Last of the three catch-up posts; this occurs immediately before The Death of Hope.
2 g 17 CB, Alexandros read from his hastily-scratched notes, and began to painstakingly transcribe the information into his ciphered report. Two new guns delivered to Seventeenth Caucasian Borderers; but the words lay emptily in his mind, powerless, as though the cipher had robbed them of conviction. They did not speak of the cheers of the conscripts who had dragged the guns into their regimental compound, stripped to the waist in the harsh sun, smelling of gunpowder and oil and sweat even a hundred meters away where Alexander had stood with the civilians. The spiky marks of the code could not convey the power of five hundred men marching in snappy new uniforms, taking pride in thumping their heels down in a precise cadence, drumming out their discipline and courage. The Senators in distant New Byzantium would read his report, and think to themselves, “dull-eyed peasant conscripts”, and take comfort in the thought of the horsetail banners and a hundred thousand warriors riding free across the steppes. They did not understand. They had not been there the day before, when the officers were executed for keeping dead men on the rolls of their regiment; had not heard the deep snarl of five hundred men growling their satisfaction at seeing justice done.
The signs were there for those with eyes to see, and Alexandros could make that clear enough to his masters: The crackdown on corruption, the delivery of new weapons and fresh supplies, the increased pace of drill and marching. All that was obvious, and no Komnenos would miss the implication: Russia was arming for war. But he could not make them feel the [i]power[/i] of it, the crushing force of a settled realm awakening to the possibilities of gunpowder. They were right, in a sense: The conscripts really were dull-eyed peasants, not impressive if you spoke to them as individuals. Alexandros would match himself against any two of them, or any four, if he had a horse and a good bow, and they had muskets; or even in close combat, sabre and lance against bayonets. But the number] of them! And worse, the way they were brutalised into acting like a single man, marching and shouting and firing in unison, like a waterwheel, mindlessly turning and breaking anything in its way. It was inhuman; but how could he convey that to the Senate?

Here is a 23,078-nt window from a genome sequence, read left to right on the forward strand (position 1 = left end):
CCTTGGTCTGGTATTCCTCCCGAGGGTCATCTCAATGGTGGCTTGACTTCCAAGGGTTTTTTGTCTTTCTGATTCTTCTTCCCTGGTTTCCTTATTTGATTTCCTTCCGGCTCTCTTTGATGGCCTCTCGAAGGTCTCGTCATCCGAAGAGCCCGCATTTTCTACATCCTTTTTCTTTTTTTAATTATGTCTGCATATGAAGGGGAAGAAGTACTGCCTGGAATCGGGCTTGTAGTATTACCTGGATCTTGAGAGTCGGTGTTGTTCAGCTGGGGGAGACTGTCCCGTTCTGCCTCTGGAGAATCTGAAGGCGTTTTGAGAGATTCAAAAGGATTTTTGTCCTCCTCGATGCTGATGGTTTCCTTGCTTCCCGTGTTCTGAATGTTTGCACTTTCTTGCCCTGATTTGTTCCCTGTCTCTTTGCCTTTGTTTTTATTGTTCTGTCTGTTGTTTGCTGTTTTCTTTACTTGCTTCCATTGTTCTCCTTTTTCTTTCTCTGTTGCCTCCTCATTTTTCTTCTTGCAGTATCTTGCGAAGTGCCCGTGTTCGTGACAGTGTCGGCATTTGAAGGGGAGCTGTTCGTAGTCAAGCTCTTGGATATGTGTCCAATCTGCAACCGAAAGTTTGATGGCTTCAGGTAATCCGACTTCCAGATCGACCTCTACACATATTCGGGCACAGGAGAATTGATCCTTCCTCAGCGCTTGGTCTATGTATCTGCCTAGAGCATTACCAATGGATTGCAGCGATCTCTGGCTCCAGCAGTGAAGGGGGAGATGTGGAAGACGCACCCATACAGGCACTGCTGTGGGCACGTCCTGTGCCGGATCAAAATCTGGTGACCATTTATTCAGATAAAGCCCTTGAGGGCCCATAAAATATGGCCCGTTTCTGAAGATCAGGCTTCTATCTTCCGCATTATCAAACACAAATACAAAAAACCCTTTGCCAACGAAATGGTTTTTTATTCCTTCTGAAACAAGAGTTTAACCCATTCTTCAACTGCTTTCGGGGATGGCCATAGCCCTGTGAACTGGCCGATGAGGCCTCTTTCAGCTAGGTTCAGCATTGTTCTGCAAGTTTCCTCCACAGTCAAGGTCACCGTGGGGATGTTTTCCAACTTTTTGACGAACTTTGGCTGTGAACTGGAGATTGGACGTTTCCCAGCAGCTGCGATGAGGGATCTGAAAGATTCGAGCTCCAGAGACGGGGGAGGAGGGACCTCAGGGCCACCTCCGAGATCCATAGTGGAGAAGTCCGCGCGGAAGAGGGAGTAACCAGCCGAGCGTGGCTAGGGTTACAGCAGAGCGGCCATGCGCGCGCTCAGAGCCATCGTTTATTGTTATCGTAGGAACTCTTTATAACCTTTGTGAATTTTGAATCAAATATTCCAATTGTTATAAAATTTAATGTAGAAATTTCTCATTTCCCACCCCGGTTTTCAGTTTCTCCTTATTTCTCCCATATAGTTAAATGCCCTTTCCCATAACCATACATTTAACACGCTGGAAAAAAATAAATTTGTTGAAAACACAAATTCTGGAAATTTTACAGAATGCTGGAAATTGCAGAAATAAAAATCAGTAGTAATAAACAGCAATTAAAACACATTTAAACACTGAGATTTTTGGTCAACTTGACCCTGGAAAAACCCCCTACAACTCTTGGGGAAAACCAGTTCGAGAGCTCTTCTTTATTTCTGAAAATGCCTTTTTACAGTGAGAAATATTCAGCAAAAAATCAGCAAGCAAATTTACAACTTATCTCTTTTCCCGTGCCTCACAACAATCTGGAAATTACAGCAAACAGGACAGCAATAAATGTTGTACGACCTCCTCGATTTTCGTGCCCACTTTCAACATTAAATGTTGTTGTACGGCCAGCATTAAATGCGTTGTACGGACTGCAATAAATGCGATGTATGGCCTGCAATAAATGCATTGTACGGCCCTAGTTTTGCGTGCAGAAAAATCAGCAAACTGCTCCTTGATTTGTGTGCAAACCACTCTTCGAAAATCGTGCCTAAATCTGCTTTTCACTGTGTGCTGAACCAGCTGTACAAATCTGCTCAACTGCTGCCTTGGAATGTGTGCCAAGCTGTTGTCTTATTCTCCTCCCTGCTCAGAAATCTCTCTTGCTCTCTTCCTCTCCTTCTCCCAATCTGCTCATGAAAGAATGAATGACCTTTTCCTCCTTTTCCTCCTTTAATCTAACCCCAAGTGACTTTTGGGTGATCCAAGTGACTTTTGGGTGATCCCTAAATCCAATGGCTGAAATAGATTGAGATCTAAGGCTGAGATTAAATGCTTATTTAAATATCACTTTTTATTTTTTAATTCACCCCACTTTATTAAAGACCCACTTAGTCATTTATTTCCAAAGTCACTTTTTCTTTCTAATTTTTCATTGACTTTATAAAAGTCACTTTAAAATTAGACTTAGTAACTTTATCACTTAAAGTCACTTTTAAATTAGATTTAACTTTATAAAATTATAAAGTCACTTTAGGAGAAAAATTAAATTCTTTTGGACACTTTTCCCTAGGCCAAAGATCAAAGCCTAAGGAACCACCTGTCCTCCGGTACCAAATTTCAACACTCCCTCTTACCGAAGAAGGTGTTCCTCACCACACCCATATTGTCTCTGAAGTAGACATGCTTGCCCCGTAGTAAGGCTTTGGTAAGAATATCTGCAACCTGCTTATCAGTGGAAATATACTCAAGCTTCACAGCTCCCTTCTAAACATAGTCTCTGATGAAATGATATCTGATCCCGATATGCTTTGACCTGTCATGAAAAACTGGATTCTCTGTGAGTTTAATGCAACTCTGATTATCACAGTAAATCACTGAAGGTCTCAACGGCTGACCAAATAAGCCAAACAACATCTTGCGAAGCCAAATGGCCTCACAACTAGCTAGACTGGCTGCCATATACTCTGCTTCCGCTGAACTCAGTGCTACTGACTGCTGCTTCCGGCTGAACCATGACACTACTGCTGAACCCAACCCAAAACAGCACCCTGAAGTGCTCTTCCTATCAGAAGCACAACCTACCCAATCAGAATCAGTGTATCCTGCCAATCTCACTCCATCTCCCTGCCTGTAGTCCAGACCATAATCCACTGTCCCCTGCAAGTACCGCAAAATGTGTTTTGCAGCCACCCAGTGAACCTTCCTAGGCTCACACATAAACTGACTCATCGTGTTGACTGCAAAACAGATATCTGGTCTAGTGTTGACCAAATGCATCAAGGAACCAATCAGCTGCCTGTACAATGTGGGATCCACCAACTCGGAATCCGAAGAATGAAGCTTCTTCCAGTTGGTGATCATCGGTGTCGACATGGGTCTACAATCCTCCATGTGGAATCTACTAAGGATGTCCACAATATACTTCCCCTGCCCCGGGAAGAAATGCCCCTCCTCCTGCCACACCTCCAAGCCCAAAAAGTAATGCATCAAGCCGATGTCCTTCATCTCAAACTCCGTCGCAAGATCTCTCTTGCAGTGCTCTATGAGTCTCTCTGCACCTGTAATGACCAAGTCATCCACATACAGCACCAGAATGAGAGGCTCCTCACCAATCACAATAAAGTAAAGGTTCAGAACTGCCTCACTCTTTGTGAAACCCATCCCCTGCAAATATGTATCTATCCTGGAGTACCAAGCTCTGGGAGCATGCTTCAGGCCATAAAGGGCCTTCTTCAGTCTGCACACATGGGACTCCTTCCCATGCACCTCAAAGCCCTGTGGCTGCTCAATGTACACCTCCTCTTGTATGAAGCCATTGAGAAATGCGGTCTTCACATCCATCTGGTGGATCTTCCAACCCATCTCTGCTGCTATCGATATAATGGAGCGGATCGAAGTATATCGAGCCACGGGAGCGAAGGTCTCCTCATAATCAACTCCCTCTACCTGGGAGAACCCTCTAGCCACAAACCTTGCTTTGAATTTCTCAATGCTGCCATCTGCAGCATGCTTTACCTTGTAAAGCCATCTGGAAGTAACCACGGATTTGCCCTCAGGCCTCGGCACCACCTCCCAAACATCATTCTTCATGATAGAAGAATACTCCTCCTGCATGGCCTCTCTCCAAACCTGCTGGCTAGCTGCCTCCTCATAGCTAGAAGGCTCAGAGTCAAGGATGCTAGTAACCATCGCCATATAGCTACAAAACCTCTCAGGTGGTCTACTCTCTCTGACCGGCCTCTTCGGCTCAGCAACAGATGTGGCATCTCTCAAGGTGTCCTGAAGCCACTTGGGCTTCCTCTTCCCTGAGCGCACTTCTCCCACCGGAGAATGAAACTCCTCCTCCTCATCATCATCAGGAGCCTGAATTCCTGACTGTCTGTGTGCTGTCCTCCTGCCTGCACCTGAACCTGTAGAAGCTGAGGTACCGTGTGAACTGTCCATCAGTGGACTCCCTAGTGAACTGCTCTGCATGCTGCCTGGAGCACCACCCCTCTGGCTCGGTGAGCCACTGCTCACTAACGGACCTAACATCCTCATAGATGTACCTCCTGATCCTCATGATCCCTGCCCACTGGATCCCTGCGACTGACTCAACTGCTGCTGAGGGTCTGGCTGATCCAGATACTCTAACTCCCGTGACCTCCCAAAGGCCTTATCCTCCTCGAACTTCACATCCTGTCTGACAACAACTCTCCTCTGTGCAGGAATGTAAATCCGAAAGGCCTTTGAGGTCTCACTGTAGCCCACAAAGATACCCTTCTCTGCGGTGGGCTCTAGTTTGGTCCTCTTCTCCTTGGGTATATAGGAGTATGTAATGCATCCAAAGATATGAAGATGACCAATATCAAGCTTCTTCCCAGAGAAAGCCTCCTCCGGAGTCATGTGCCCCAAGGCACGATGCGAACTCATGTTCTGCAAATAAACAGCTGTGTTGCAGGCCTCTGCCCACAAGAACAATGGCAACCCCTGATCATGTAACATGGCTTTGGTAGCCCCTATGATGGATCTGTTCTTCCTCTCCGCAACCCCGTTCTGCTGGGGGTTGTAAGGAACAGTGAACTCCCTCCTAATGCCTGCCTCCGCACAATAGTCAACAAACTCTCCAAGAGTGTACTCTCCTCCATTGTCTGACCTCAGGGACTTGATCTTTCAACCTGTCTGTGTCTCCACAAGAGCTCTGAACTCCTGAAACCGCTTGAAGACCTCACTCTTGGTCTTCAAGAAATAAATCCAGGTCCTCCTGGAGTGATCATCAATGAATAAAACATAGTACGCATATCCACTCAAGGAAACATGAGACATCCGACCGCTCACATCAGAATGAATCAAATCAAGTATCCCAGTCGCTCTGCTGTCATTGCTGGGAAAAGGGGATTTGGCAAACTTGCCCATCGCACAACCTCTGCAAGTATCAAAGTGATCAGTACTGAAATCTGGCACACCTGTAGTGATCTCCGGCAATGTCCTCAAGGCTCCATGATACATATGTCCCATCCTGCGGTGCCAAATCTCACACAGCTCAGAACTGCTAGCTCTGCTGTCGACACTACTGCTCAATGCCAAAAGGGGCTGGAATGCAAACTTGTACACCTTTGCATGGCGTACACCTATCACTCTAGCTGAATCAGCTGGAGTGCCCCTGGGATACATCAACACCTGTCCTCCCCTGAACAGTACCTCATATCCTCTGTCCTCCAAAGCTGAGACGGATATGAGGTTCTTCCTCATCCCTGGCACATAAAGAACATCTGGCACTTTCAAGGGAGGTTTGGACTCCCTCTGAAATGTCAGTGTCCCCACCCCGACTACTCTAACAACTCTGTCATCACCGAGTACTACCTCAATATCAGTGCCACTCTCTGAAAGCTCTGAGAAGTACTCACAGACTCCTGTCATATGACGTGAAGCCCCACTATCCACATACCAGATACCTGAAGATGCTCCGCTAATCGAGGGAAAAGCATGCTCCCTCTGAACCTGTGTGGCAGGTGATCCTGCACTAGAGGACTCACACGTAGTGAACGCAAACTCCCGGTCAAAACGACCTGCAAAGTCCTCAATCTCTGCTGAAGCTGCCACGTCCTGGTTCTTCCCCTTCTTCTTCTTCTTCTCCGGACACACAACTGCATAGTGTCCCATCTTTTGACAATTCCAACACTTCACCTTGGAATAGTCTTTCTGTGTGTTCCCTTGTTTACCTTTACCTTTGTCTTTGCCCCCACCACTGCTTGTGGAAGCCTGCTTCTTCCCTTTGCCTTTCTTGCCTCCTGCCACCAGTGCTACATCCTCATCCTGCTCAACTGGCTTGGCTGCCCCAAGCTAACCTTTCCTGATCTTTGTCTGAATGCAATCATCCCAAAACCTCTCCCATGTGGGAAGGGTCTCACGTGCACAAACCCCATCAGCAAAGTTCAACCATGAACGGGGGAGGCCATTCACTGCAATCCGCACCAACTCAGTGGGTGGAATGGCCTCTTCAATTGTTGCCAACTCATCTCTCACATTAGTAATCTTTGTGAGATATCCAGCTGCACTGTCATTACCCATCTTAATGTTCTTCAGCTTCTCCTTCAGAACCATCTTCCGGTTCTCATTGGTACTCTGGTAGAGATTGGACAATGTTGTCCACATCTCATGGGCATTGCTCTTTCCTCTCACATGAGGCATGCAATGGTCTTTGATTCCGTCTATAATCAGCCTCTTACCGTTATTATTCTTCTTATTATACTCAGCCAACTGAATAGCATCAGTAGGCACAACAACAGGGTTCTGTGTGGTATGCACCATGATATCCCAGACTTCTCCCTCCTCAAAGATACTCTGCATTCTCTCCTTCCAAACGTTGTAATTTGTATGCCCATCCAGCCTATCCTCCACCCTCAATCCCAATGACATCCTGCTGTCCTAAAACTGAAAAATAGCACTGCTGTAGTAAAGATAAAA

Perhaps it did not matter, in the end. The Senate would base its decisions on a cold calculus of numbers and weight of metal. The romance of the free horseman might appear in the rhetoric of the Forum, but in the back rooms where decisions were made, they would count forges and mines, muskets and fodder. Wouldn’t they? But even so, the point remained, that their calculation would be wrong: For they had not felt the earth shake to the trampling of a thousand iron-heeled boots; they had not seen cloddish peasants lifted by conscription and drill into a single great beast that moved like the fingers of a man’s hand.
But, after all, perhaps it was better so; for when would the matter improve? The Russians sensed only dimly what was so clear in Alexandros’s mind: They did not see that in their conscript infantry they had made a new thing under the sun, and that it would shatter kingdoms and thrones and sweep mere courage and skill before it, irresistible as the tide. And perhaps, if it was fought here, in its infancy, it need not be so: Perhaps the Russians could be forced to give up their experiment, to fight with the savage dash of their Cossacks as they had done before. Bad enough, for the Cossacks were numerous and fierce; but that was a warfare men could understand, and excel at; and there was glory in it. In the unison trampling of a thousand brow-beaten peasants there was no glory; only efficiency and death.
Alexandros bent again to his report. The next item was 11th Georgian Infantry moved to the Persian border; but the true message needed no cipher.
Russia arms for war.